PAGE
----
Katsuro guessed right. And what did it matter, anyway? Sakura didn’t want him, so why should he want something that only brought up painful memories of her? He could hear Itachi’s voice, telling him that emotional attachments would get you killed.
Katsuro set his jaw. “Whatever. I don’t care,” he said ruthlessly, shoving his bowl down onto the others with a hard clank then cinching the bag so tight the ropes nearly snapped. “Keep it.”
“Great,” Joro said, hurling the necklace into the air and catching it with the same hand. “Thanks boss! This will get me a long way toward getting into their good graces at the tea house.” His smile curled impishly and his eyes twinkled. There was no trace of blush now. He waggled his eyebrows, adding, “If you know what I mean.”
Katsuro blinked at the tree in front of him, not seeing it. Instead another scene unfolded before his eyes: He saw a tea house girl in her perfect kimono gasping at the necklace and holding it up to the light. He imagined her admiring it with her big brown eyes before Joro fastened it around her neck, clasping it beneath her upswept black hair.
Something possessive snarled to life inside Katsuro — something deep and angry and strangely un-kyuubi-like — and blocked out everything else.
It would never belong to another girl. That necklace was Sakura’s. And if she didn’t want it, then it belonged to him and him alone.
“On second thought,” Katsuro said firmly and held his hand out to the side, palm open. Joro stopped babbling about his conquests. He looked from Katsuro’s hand to the necklace and back again before he understood.
With a sigh that sounded almost like a whine Joro slowly stepped forward. Very reluctantly, he dropped the pendant into Katsuro’s outstretched hand.
The moment Katsuro curled his fingers around the familiar stone, remembering the weight and feel of the pendant, he was instantly certain he’d done the right thing. He opened his hand in front of his chest, greedily keeping the first glimpse of it all to himself. The stone glittered in his hand, the shades of jade and the streaks of white still visible even in the dying firelight. He suddenly felt like a weight had been lifted off him, one that he didn’t know he’d been carrying.
But Katsuro wasn’t cruel. “Sorry,” he said curtly over his shoulder to Joro. “Maybe you can find something else for your girl—“
“Yeah, well, you know….” Joro said, kicking at the ground and sounding very much like child banking his disappointment. They both knew there was nothing out in these woods that would tempt a tea house girl. Joro hung around for a moment more, hoping Katsuro might take pity and change his mind, but eventually gave up and trudged down the path after Taichi and Koro.
Alone again, Katsuro pushed the sack against the base of a tree and leaned back on it.
He rubbed the rectangular jade stone between his thumb and forefinger once before holding it up in the fading light. Light from the embers shot through translucent leaf-greens, the deep shadowy emeralds and the clouded whites as it swung, and Katsuro remember how viciously angry he was when he tore it off in that bathroom. Now, in the soft darkness, he was surprised to discover it wasn’t nearly as painful to behold.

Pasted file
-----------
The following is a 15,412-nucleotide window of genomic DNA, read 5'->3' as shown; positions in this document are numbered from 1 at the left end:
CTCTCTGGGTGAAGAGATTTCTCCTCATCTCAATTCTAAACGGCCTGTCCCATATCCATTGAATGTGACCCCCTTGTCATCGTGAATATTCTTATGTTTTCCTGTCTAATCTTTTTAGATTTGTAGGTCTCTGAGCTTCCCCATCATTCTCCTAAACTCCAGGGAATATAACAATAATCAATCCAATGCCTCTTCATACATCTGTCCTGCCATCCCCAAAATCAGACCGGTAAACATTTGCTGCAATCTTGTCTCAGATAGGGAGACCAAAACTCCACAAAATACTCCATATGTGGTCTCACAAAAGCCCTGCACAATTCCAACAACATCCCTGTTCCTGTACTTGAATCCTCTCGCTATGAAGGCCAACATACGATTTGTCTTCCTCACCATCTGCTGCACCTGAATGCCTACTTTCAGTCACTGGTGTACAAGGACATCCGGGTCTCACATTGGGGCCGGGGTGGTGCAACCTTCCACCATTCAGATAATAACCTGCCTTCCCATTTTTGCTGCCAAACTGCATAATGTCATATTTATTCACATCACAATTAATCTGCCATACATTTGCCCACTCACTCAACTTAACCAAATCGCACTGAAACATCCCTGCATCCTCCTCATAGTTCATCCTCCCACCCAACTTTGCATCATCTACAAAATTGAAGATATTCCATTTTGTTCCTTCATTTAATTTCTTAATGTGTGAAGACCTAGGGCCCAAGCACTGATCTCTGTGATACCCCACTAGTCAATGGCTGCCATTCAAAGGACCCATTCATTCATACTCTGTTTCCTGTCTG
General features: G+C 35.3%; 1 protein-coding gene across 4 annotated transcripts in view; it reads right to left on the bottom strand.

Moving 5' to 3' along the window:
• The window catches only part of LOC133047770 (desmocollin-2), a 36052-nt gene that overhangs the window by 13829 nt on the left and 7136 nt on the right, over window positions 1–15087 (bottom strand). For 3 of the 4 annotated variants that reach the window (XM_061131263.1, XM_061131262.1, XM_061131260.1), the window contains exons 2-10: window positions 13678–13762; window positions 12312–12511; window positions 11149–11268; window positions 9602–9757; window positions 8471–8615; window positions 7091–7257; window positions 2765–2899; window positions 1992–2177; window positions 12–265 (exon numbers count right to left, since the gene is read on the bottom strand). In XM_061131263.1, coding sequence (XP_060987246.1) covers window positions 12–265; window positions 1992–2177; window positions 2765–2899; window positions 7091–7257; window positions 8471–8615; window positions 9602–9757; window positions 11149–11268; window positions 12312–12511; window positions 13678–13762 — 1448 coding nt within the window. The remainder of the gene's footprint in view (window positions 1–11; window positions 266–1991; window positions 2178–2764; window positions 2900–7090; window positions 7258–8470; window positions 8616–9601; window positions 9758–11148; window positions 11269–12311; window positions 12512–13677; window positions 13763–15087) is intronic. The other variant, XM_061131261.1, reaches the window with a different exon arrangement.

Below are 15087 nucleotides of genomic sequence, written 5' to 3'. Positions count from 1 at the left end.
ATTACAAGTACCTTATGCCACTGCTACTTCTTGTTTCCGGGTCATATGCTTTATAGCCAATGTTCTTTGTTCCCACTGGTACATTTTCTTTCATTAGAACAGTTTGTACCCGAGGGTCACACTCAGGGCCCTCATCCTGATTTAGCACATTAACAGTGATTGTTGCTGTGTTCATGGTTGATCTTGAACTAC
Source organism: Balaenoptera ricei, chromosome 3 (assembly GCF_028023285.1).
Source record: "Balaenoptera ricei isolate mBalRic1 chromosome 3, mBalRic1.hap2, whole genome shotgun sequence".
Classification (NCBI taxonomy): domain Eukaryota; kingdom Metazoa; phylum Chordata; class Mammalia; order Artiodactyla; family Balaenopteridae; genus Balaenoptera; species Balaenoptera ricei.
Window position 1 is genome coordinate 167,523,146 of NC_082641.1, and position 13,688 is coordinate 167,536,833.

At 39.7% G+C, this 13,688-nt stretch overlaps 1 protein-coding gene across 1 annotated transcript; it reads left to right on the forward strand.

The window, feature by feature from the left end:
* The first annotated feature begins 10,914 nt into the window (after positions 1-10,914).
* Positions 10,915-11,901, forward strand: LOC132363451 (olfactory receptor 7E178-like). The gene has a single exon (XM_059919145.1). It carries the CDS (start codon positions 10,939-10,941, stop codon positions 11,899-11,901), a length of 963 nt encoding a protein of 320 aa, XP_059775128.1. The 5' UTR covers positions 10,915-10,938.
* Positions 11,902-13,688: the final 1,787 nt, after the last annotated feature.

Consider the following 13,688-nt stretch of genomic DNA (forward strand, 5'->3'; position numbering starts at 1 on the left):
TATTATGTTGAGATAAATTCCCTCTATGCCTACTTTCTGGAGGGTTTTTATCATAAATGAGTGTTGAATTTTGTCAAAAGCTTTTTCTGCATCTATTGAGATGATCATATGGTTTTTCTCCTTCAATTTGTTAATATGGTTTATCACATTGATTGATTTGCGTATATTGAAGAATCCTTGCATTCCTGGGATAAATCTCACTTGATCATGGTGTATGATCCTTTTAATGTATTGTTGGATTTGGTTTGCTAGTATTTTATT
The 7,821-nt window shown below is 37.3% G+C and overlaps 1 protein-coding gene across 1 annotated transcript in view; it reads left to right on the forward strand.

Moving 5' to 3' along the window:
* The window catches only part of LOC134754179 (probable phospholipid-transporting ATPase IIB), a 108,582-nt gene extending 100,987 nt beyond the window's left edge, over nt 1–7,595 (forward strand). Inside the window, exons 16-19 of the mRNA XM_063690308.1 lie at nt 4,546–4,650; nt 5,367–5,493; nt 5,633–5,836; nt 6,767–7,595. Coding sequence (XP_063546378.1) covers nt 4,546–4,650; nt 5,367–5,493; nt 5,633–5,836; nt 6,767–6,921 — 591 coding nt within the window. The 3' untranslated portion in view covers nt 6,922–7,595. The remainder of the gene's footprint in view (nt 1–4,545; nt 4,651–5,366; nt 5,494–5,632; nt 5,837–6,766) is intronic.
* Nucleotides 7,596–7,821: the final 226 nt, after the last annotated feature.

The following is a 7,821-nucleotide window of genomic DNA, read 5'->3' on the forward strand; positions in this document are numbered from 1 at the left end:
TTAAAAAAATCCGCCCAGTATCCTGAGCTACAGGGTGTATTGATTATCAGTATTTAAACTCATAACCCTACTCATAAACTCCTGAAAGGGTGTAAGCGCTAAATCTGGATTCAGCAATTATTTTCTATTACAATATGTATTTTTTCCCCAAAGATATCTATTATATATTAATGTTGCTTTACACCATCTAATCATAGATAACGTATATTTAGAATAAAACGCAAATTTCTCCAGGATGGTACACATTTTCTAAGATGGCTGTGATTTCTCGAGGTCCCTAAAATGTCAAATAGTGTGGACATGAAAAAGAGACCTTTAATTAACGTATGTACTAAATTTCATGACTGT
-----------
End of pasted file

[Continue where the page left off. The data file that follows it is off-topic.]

He felt torn over wanting to keep it. He knew he should hate it because of what Sakura had done…. But having it again, he admitted to himself what a mistake he’d made in throwing it away that day. He was so thankful it had come back to him.
He bounced the stone in his hand, enjoying the feel of it just as he’d done so many times in the past.
It was more than just a token of her, though. Hell, she didn’t even know he had it. The old man had given it to him, knowing that he didn’t have ‘his girl’ anymore. So really, it wasn’t hers at all. It was his.
He turned the stone over once in his hand and saw it with new eyes as the realization dawned on him that had never had something of his own. Something that actually belonged to him and him alone.
The thought made him all the more glad he had a second chance to correct his rash mistake of throwing it away in anger.
He leaned back into the bag and propped his arms over his bent knees, letting the pendant dangle down between his loosely clasped hands. Only the lowest embers were left now. The dim light glinted off the polished edges of the swinging stone and cast long wavering shadows behind the trees.
It would probably be several more hours before his team came back from town, but he didn’t mind sitting and waiting. It never once crossed his mind to accompany them.
He had no desire to gamble or drink sake or listen to some teahouse girl gush over him. His team were close to his age, maybe a few years older, but listening to them go on, he realized he didn’t want to do any of the things they did.
He had only ever wanted to be a ninja. All his childhood, that was the only thing he focused on. Then, when he left Konoha, he spent every waking moment into being the best shinobi he could be. He loved it. It was all he worked for. Learning new skills and seeing new sights.
Then she came into his life, and everything changed. He lived his life just to see her. And when he had to leave her, he did everything to protect her. But now she was gone. And with her went everything he thought he was, and everything he thought he wanted. And he was left with nothing again.